is Normal Cholesterol Not Normal?
Results from a study were recently released that showed that, although Vytorin did lower cholesterol, it did not reduce the clogging of your arteries which is the real risk factor for heart attack and stroke. Many people were shocked by this finding for it had long been thought that having normal cholesterol reduced ones risk of coronary artery disease, and now this major risk factor (clogged arteries) was found not to be helped by this drug. I was shocked too, but not by these findings; what startled me was that the study, which was done by the makers of Vytorin, was completed two years ago yet was only just now becoming public knowledge! As a result of these findings becoming public, Vytorin's manufacturer stopped advertising this product. No more will we see those cute comparisons of food and family... the "two sources of cholesterol". But since it is true that a normal cholesterol level is directly correlated with a lower risk of coronary artery disease and stroke, why do these findings seem to contradict this? It's because using a drug to create a "normal" cholesterol level is not the same as giving you a normal cholesterol level the natural way. Another way to put this is: just because there's a correlation between high cholesterol and heart disease doesn't mean there's a cause-and-effect relationship between high cholesterol and heart disease. Indeed there are some very healthy people (who eat no animal products or junk food at all) who have "high" cholesterol AND a very healthy cardiovascular system!
But let's do something that people with vested interests in drug sales don't do; let's look at the big picture and put things in perspective. There are not two, but three issues that have to do with cholesterol. Yes, your body does manufacture it, and yes that production relative to someone else can be affected by your heredity, but this issue is tiny when compared to the other issues. The makers of Vytorin are fond of mentioning, "You've heard it said: cholesterol comes from food. What you may not have heard is that your cholesterol also has a lot to do with your family history." But since high cholesterol has a lot more to do with food than with genetics, this clever wording could be misleading.
The second part to this is diet. Humans are not designed to intake foods that contain cholesterol, so when we do, it's not too hard to understand that this practice can raise our cholesterol levels. And it is significantly reducing or eliminating this source of cholesterol that can have a truly positive impact on our health, and it does so not because you are lowering the cholesterol, but because you are lowering the foods that contain cholesterol. Yes, you can artificially lower your cholesterol level with a pill, but if you're still consuming cholesterol you're also consuming some other artery clogging substances that the cholesterol lowering meds don't address. (And the foods that raise your cholesterol levels also damage your health in other ways... ways that cholesterol lowering drugs can't address!) Is this fact lost on those who were shocked by that study's findings? Do they think that lowering cholesterol whether by a drug or by meaningful dietary modifications would yield the same results health-wise? If the makers of Vytorin, along with all those who were shocked by that study (like the FDA), are really this clueless, it just goes to show how much is not understood about truly effective healthful practices; practices that are more important the further away we as a society stray from our natural environment (the further away we stray, the more bad choices there are to make).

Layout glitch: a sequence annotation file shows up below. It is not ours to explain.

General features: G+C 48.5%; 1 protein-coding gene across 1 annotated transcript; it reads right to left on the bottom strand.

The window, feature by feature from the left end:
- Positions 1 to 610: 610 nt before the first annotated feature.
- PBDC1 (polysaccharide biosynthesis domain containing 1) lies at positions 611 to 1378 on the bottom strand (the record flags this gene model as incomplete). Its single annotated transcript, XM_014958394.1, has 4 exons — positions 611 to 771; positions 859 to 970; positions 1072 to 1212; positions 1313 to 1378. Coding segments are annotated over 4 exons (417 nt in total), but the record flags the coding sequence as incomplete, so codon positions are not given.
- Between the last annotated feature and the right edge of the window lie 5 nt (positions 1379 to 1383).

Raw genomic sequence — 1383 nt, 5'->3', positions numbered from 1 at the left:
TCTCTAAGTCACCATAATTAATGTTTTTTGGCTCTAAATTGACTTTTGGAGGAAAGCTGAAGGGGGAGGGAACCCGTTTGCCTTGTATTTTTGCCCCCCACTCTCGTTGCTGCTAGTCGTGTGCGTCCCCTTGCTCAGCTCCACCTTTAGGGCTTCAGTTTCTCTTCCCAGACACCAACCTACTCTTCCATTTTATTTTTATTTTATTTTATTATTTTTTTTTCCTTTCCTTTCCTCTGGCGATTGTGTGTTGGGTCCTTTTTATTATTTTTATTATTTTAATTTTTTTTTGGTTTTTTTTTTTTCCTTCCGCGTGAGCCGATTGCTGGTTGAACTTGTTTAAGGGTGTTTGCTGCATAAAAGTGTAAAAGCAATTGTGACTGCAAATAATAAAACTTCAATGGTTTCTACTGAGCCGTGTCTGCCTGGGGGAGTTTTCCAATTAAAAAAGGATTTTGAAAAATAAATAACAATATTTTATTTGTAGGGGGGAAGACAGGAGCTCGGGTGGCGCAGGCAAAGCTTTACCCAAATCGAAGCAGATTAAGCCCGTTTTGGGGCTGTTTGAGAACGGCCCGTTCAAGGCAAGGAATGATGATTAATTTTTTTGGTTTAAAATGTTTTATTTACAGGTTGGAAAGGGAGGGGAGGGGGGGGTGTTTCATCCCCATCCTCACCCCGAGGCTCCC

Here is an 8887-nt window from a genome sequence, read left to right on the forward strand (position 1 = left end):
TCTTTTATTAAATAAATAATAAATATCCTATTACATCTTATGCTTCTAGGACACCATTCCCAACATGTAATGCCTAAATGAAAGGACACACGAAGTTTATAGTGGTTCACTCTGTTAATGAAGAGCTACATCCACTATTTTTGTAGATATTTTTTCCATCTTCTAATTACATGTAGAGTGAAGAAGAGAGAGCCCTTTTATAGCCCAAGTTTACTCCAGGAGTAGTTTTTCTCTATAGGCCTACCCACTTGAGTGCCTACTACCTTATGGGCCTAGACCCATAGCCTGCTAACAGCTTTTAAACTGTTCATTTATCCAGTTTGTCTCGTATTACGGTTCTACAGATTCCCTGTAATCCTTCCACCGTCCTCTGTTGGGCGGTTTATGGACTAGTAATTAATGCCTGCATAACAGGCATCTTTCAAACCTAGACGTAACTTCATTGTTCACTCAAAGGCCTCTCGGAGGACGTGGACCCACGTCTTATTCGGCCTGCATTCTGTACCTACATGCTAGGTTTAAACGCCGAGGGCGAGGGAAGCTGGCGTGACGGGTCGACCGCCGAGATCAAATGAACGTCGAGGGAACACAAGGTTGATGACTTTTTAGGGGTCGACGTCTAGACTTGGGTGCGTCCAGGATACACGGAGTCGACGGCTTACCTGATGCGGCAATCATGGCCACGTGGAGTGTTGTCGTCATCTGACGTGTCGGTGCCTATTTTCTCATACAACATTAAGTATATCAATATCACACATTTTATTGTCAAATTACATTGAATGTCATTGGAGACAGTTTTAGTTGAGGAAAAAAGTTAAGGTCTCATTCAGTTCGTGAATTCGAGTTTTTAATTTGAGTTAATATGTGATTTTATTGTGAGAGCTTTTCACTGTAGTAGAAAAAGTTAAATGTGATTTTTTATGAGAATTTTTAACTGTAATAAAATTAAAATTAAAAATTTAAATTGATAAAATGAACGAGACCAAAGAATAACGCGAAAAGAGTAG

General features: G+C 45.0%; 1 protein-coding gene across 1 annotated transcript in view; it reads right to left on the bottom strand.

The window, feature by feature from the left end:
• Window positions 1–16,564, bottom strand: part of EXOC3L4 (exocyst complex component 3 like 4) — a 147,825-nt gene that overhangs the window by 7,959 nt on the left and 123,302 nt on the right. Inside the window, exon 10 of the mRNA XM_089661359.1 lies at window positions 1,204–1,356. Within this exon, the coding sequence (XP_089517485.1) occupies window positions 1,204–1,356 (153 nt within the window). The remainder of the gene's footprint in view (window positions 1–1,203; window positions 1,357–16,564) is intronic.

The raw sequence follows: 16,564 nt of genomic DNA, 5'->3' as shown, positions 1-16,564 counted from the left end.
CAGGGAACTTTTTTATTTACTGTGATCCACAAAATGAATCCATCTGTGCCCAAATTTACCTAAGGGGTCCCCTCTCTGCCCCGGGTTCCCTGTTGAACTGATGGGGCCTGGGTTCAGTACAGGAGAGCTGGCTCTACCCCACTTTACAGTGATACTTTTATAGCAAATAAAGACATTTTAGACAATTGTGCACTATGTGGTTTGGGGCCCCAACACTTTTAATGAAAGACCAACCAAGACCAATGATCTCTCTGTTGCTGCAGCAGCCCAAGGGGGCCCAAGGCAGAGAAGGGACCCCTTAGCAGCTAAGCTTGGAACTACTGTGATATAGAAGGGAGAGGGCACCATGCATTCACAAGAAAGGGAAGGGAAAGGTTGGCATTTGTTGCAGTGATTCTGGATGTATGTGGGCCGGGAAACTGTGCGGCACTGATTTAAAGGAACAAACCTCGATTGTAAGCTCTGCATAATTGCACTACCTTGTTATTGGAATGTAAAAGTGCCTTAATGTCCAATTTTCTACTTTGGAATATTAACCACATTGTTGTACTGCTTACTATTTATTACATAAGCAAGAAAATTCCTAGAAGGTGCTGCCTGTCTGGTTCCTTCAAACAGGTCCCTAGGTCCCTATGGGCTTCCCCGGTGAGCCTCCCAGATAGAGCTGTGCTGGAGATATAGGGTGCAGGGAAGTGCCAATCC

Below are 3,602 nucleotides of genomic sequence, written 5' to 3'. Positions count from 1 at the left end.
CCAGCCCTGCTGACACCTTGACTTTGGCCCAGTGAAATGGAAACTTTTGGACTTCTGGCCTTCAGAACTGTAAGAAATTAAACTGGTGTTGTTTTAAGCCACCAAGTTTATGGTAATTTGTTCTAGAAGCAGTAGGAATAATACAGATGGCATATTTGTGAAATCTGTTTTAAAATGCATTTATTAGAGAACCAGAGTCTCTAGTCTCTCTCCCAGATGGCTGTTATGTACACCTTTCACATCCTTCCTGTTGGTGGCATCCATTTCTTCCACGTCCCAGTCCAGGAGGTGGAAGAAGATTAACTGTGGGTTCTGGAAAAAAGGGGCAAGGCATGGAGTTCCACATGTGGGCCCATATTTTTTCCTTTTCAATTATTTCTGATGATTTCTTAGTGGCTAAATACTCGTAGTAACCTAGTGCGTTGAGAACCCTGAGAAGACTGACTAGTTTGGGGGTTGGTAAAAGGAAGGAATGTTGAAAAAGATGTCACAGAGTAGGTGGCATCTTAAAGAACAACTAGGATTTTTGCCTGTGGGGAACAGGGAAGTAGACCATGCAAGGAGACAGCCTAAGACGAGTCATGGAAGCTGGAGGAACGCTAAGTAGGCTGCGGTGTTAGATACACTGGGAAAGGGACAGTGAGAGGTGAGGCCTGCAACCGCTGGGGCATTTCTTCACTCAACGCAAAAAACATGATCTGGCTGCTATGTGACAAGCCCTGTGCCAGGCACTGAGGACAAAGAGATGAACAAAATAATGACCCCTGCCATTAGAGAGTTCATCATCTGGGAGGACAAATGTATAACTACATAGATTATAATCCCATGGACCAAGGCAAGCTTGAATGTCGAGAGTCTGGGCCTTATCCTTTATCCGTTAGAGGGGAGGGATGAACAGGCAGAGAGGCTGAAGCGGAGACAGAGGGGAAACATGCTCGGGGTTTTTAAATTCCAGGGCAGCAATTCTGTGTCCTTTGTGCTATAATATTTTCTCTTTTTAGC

Another aspect of this subject revolves around one of cholesterol's jobs. The body uses cholesterol to repair damage to the inner walls of your arteries (the dreaded "plaque" we hear so much about). The more damage done, the more repair needed, and the more cholesterol used (and the more cholesterol produced). The good news is that not only is your cholesterol level lowered by eating healthier foods (foods that contain no cholesterol), less damage is done to your arteries (and your body in general) when you significantly improve your lifestyle practices, diet being one of them.
[It should also be noted that another job of cholesterol is to help make vitamin D from sun exposure, and since vitamin D is a crucial player in the prevention of cancer, diabetes, Alzheimer's, etc., the last thing I'd want to do is to take a medication that may interfere with that process.]
So don't let anyone convince you that your genetics are just as significant a factor as your diet when it comes to your cholesterol level; the two are as different, effect-wise, as night and day. And don't let anyone persuade you into believing that lowering your cholesterol via artificial means (a pill) is no different than getting those same results through effective dietary modifications. The more fruits and green leafy vegetables you eat, and the less cholesterol-containing food you consume, the healthier you can be (in addition to heart health this includes lowered risks of cancer, diabetes, osteoporosis, Alzheimer's, etc). Real health comes from healthful living, and not from a pill. And truly effective health information comes from unbiased knowledgeable sources, and not from clever TV advertising designed to maximize sales for the sake of profit.
P.S. Did you know that approximately 85% of people who have died from a fatal heart attack had normal cholesterol levels thanks in part to cholesterol lowering meds? Another fact that the makers of statin drugs don't want you to know about.